Suffolk: Experts urge people to get tested for STIs as cases rise 27% in three years
- Credit: Archant
The number of sexually transmitted infections in Suffolk has risen by 27% in only three years – while cases of gonorrhoea leapt by nearly 80%.
According to figures published by Public Health England, there were 4,137 STIs in the county in 2012 compared with 2009 when 3,248 cases were detected.
The data shows a spike in the number of those aged under 25 are putting themselves at risk through unsafe sex.
But while cases have risen in the last three years, experts are quick to point out that the problem in Suffolk is relatively low.
The sharpest rise was seen in the number of cases of gonorrhoea, which increased from 58 in 2009 to 104 last year. That equates to 14 people per 100,000 of the population, compared with 46 per 100,000 nationally.
Experts say high transmission rates of the disease are particularly concerning as antibiotic resistance to gonorrhoea grows.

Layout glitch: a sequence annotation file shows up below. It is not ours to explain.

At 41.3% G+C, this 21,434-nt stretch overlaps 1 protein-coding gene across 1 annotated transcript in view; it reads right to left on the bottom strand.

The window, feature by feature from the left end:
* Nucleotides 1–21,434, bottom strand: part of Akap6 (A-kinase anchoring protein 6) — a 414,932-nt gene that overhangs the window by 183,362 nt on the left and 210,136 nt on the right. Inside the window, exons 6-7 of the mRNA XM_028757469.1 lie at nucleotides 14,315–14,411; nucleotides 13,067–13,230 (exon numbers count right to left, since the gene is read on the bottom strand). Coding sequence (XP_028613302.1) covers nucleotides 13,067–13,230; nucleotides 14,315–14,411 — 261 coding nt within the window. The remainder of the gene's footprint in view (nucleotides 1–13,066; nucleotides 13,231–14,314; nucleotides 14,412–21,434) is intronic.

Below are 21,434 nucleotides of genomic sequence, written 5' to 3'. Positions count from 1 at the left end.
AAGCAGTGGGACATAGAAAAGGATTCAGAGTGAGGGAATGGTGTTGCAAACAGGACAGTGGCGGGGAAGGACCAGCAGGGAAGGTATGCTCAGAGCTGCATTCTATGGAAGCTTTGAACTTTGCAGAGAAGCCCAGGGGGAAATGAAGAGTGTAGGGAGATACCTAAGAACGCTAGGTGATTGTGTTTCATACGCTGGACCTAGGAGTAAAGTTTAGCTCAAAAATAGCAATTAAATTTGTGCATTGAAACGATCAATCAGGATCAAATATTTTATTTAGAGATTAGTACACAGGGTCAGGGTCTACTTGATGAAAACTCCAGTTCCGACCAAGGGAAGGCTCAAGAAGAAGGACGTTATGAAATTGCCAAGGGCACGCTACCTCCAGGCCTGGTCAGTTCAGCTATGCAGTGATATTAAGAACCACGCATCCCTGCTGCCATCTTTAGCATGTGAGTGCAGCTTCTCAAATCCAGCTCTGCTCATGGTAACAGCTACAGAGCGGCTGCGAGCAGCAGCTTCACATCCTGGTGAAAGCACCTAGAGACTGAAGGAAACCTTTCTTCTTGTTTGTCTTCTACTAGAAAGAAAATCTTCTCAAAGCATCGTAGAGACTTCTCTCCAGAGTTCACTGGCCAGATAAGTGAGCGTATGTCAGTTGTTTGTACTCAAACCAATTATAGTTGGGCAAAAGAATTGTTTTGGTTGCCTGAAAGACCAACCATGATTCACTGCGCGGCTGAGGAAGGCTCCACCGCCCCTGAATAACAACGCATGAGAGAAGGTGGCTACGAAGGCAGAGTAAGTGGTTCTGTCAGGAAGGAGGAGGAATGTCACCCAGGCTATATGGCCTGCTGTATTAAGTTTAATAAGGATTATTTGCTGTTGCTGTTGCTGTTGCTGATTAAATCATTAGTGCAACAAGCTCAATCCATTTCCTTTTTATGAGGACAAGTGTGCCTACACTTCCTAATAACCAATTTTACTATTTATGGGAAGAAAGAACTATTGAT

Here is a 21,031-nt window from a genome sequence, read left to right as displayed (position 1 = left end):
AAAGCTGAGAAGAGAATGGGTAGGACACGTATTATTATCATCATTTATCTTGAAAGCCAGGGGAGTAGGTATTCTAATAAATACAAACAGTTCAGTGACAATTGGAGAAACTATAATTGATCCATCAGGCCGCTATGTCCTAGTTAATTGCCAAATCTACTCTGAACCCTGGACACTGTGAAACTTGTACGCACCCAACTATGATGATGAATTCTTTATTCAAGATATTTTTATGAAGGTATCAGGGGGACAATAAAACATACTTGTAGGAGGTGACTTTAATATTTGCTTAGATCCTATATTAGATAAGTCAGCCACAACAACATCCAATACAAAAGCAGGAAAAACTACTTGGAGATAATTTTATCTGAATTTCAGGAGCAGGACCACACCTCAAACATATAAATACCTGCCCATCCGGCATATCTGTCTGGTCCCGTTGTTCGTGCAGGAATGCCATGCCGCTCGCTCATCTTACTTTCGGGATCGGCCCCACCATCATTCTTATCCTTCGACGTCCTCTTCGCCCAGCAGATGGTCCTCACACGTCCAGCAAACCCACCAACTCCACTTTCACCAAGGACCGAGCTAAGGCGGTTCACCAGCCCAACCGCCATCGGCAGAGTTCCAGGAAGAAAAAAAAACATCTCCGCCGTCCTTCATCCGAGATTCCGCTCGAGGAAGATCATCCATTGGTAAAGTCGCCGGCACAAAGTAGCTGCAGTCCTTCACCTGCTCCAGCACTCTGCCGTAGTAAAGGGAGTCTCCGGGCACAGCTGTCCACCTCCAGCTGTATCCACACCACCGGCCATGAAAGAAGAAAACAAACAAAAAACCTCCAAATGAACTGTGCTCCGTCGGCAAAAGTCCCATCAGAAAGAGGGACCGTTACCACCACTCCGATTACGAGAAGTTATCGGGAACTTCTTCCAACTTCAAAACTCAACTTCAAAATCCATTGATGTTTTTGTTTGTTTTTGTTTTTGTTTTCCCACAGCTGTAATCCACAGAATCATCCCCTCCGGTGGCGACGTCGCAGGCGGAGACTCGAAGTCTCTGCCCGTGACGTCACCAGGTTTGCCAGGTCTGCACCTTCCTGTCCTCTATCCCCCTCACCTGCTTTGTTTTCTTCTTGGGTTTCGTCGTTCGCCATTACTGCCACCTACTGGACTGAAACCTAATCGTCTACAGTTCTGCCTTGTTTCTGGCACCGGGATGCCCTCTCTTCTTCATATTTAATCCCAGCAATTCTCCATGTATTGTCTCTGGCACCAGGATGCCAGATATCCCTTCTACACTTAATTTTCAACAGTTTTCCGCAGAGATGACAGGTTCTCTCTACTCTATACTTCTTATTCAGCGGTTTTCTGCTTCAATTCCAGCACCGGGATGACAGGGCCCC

To help reduce the risk of STIs, experts advise always using a condom when having sex with new partners, reducing the number of sexual partners and avoiding overlapping sexual relationships.
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They also urged people in high-risk groups to get tested regularly.
Councillor Alan Murray, Suffolk County Council’s cabinet member for health and adult care, said: “While there have been more STI cases reported in Suffolk this year, the numbers are actually and proportionately very low.
“Under-25-year-olds still experience the highest rates of STIs.
“In Suffolk we have an effective chlamydia screening programme where young adults are advised to test for chlamydia annually, or if their sexual partner changes.
“Making access to sexual health services easier has been a priority in Suffolk and we will continue to focus on the groups that are at highest risk.
“Regular screening for HIV and STIs can lead to early identification and treatment so I’d urge people to make sure they’re checked.”
Rachael Toner, service manager at the Terrence Higgins Trust in Suffolk, urged people to include regular tests as part of their annual health checks.
“It is best to get tested every year, or whenever you change sexual partner,” she said.
“The only way to know if you have an STI is to get tested, many like chlamydia and gonorrhoea don’t have symptoms in the majority of cases.
“Testing is completely confidential, painless and very easy.
“There are serious complications in very long-term undiagnosed conditions but the biggest problem is people passing it on to others because they don’t know they have the infection.”